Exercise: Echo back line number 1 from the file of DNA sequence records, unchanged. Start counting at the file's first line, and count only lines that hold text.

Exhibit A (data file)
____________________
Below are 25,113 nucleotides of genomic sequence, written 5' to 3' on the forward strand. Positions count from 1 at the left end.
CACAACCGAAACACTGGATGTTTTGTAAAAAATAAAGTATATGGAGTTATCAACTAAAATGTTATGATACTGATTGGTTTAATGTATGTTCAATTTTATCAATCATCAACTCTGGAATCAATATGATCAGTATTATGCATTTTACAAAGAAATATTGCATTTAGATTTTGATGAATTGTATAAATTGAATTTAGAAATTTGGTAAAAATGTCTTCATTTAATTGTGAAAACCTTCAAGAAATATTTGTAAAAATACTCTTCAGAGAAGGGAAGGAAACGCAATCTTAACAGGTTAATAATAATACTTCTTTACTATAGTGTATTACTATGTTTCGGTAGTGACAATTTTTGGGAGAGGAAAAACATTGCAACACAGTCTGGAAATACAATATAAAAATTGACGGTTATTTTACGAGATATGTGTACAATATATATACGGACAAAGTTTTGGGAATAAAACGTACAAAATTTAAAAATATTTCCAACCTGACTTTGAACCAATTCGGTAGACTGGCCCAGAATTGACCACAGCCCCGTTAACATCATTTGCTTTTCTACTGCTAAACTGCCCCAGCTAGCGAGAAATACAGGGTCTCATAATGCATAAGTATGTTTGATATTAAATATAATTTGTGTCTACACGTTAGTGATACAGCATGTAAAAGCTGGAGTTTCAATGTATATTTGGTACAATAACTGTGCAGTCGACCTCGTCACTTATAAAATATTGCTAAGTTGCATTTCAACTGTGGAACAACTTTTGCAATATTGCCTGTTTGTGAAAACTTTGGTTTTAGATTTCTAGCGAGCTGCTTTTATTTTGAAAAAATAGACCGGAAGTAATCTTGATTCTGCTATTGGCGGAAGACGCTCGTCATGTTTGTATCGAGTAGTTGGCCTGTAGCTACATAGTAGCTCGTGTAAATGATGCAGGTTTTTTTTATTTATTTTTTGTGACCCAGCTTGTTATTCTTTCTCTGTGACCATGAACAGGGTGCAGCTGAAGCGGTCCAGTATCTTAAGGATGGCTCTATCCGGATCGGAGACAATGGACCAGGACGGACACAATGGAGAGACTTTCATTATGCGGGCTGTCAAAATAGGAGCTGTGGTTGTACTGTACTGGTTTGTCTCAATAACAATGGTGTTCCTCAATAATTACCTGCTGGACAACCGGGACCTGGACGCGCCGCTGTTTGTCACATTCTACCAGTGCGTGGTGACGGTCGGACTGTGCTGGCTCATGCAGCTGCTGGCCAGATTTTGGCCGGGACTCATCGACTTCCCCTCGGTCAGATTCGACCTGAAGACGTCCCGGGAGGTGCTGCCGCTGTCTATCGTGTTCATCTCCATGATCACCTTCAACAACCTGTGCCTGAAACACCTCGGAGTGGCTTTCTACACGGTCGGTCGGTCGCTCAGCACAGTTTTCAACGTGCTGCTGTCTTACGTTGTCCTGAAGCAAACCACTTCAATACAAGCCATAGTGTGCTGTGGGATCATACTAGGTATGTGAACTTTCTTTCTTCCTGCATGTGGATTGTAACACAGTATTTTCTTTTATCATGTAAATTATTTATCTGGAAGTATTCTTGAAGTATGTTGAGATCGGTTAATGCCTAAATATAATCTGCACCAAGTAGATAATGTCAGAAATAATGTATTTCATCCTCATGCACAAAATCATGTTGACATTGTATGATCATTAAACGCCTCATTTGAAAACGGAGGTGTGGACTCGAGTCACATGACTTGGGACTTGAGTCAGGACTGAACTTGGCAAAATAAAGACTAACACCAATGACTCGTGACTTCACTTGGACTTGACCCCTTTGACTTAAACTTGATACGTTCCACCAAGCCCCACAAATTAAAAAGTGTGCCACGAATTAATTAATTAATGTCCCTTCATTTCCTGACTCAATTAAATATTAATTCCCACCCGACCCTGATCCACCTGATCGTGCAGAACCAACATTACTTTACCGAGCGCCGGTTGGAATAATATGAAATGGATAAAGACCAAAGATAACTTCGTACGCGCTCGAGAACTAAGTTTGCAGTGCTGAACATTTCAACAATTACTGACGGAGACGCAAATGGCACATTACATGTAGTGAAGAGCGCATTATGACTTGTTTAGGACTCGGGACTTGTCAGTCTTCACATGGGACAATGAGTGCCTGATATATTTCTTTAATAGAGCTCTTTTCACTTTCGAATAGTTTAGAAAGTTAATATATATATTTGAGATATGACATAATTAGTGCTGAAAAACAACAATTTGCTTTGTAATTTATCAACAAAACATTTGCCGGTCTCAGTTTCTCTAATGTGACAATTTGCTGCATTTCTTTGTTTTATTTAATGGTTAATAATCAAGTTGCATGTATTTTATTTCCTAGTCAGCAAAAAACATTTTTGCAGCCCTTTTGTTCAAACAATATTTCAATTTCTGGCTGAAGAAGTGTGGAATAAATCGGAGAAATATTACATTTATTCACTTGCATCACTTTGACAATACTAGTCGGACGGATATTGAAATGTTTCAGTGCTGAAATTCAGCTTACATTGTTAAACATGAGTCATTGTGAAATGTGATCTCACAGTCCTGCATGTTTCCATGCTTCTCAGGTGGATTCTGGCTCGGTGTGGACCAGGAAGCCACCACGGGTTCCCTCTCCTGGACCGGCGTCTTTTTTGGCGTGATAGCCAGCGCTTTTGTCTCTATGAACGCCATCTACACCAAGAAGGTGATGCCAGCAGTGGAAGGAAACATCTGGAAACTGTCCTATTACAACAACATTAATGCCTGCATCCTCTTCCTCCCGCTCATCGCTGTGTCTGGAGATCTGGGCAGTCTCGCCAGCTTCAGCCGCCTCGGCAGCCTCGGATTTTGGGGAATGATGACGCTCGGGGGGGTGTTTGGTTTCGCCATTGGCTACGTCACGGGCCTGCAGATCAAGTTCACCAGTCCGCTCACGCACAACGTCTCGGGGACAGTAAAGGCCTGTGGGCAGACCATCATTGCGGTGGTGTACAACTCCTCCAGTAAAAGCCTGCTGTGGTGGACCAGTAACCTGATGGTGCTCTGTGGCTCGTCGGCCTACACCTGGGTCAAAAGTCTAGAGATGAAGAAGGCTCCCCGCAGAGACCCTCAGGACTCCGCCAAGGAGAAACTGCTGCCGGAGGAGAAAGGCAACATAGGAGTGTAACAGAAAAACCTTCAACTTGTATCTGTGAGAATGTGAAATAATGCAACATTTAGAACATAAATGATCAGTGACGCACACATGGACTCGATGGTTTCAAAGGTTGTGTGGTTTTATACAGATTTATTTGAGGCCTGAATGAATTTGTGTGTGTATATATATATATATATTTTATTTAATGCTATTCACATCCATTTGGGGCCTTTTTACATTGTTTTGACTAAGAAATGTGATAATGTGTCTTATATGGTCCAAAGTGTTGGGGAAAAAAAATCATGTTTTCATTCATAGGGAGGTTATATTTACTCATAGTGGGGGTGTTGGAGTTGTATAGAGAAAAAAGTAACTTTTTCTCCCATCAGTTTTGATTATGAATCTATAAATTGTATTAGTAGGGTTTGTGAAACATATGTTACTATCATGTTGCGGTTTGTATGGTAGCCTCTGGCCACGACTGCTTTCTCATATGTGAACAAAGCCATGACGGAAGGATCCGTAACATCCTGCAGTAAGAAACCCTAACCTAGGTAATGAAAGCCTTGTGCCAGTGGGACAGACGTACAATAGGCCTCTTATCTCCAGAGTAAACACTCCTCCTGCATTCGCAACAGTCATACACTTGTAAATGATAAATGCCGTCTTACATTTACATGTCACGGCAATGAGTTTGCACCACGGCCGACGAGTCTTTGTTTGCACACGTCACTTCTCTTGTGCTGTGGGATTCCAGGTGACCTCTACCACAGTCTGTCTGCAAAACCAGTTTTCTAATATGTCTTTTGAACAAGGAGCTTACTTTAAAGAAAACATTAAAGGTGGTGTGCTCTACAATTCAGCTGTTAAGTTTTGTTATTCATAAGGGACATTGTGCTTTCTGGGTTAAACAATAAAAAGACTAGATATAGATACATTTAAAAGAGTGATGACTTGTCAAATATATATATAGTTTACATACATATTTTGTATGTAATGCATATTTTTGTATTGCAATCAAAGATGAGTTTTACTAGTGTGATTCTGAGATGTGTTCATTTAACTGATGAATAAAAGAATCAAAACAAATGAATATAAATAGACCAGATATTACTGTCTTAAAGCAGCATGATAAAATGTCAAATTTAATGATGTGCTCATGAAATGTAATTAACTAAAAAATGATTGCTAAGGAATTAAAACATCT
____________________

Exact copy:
Below are 25,113 nucleotides of genomic sequence, written 5' to 3' on the forward strand. Positions count from 1 at the left end.